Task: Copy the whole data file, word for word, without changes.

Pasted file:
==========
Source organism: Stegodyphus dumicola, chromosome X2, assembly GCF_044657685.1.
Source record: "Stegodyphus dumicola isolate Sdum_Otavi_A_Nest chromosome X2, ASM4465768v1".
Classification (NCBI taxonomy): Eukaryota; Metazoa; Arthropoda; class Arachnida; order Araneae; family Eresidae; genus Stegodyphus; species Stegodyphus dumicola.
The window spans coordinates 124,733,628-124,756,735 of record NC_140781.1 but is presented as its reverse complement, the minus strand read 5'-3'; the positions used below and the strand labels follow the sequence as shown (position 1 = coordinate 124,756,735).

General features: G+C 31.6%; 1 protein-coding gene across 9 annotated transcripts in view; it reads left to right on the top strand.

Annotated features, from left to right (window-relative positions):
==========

Source organism: Stegodyphus dumicola, chromosome X2, assembly GCF_044657685.1.
Source record: "Stegodyphus dumicola isolate Sdum_Otavi_A_Nest chromosome X2, ASM4465768v1".
Classification (NCBI taxonomy): Eukaryota; Metazoa; Arthropoda; class Arachnida; order Araneae; family Eresidae; genus Stegodyphus; species Stegodyphus dumicola.
The window spans coordinates 124,733,628-124,756,735 of record NC_140781.1 but is presented as its reverse complement, the minus strand read 5'-3'; the positions used below and the strand labels follow the sequence as shown (position 1 = coordinate 124,756,735).

General features: G+C 31.6%; 1 protein-coding gene across 9 annotated transcripts in view; it reads left to right on the top strand.

Annotated features, from left to right (window-relative positions):